Material wealth is a very small part of life. Set goals for good family relationships, a mission, enjoying what you do for a living, temple marriage, and righteous living. These things will bring you more joy than any amount of worldly affluence.
Trevor James Cardno, 18 Langley, British Columbia, Canada
The key is remembering the things that matter in heaven, and money is not one of them. You won’t be able to take it with you, but you do take with you the experiences you have learned and remembered.
Mandi Packham, 17 Blackfoot, Idaho
I have often wondered the same thing. What I have found is that being rich should not be your main goal in life. If you try too much to set your heart on worldly things then you could forget the real reason you are here on this earth.
Matt Johnson, 15 Tacoma, Washington
Think of your goals in terms of the service you can give to others. Then look at what will make you happy. If you look at things in that order, you can prepare yourself to be in a better position to help others.
Cameron L. Kelly, 14 Tuckahoe, New York
Heavenly Father has given us everything we have. The way to show our gratitude is to share the wealth with others. That’s the least we can do (see Mosiah 2). The Savior counsels us to seek the kingdom of God before seeking after riches (Jacob 2:18–19). Riches of the world will do us no good in the next life (Alma 39:14); however, it is proper to seek that which is sufficient for our needs (D&C 42:32). Ask for His guidance in setting your goals. You can’t go wrong with help from on high.
Lori Mortin, 19 Declo, Idaho
We are all stewards and will someday give an account of our stewardships. If we can avoid the corrupting effect which riches tend to have on the human heart and go about with the intent to do good and build the kingdom, then I believe the Lord has no objections to our “going for it.”
Sara Cannon, 25 Shelley, Idaho
You may need to change your perspective more than future goals. Note D&C 38:39 where the Lord reminds us of our main concern—eternal riches. We are told we may be afforded earthly riches but with a caution to use them wisely.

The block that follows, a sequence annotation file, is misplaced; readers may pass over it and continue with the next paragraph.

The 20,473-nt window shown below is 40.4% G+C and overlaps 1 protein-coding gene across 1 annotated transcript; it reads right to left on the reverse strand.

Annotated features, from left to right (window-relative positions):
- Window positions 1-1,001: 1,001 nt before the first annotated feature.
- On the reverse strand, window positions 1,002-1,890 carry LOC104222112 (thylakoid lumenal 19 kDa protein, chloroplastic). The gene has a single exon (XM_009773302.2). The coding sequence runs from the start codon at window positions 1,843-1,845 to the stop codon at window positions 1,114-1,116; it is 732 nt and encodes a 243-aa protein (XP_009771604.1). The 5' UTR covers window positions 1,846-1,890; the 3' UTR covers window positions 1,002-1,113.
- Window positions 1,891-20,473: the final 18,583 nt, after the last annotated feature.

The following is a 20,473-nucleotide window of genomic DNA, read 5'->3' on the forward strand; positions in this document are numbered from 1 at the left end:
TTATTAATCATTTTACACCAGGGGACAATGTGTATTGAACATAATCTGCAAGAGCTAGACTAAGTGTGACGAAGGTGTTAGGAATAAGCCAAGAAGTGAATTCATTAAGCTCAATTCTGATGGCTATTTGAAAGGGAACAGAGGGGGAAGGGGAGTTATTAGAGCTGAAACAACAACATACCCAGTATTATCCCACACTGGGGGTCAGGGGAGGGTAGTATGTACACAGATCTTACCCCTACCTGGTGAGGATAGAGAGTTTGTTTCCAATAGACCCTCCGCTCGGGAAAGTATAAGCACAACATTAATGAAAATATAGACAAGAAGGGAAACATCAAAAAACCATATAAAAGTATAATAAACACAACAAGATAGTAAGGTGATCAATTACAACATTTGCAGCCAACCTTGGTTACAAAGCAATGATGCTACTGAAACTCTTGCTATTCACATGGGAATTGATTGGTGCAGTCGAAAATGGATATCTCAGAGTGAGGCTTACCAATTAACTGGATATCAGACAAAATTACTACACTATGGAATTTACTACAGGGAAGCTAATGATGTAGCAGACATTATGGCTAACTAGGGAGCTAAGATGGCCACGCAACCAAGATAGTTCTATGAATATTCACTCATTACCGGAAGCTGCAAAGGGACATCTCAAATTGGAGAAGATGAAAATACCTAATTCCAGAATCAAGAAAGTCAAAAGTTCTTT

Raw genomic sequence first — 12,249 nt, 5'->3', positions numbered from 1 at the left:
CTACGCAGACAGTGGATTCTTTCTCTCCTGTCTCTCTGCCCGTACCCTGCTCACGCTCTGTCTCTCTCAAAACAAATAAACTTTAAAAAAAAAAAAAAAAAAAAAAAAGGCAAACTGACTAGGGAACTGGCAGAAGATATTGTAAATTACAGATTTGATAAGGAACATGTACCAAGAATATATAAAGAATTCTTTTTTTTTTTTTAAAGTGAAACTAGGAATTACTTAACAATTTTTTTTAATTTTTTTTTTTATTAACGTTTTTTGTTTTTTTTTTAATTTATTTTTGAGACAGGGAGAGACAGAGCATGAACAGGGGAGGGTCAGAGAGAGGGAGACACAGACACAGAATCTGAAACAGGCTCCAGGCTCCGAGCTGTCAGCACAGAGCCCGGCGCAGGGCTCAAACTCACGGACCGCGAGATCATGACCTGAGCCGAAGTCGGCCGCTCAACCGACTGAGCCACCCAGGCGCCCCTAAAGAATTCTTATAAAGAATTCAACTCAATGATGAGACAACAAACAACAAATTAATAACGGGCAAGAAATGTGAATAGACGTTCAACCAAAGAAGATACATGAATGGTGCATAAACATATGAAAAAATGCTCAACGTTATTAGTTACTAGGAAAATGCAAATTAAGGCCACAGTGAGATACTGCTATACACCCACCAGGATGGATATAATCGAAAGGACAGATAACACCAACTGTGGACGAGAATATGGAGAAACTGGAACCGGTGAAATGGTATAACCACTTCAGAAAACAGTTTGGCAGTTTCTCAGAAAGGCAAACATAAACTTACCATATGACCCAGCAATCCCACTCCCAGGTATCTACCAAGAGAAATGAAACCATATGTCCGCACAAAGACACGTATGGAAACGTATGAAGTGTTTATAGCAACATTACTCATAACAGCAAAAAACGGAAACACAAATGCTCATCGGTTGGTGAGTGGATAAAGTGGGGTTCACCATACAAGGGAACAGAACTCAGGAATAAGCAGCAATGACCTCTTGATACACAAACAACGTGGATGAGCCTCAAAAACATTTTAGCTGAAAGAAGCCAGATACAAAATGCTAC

Elder Henry Jamaica Kingston Mission
Try putting your energies into constructive purposes, and you will find that wealth is not as important to you as you thought it was.
Logan Stout, 16 Placentia, California
In the Book of Mormon, rich people isolated themselves from those around them and forgot their need to depend on the Lord in all things. Pride comes from placing yourself above others. It is morally wrong to be prideful as we’ve been warned by President Ezra Taft Benson. Remember the Lord in all thy doings.
Marc Garrett, 16 El Cajon, California
In these latter days, the Lord has declared, “And if ye seek the riches which it is the will of the Father to give unto you, ye shall be the richest of all people, for ye shall have the riches of eternity; and it must needs be that the riches of the earth are mine to give; but beware of pride, lest ye become as the Nephites of old” (D&C 38:39). Pride and selfishness go together. You’ll become insensitive to other people’s problems and tend to forget about God when this happens. It’s a great danger to your spirituality. Seek counsel from your priesthood leaders and your parents. They love you and will be willing to help.
Elder Emem Afaha Mbong, 20 Nigeria Lagos Mission
I think it would be morally wrong if you live only to gain wealth and worldly things. If you have more, share it. The blessings will always come pouring back.
Cindy Carlson, 17 Iron Mountain, Michigan
© 2014 Intellectual Reserve, Inc. All Rights Reserved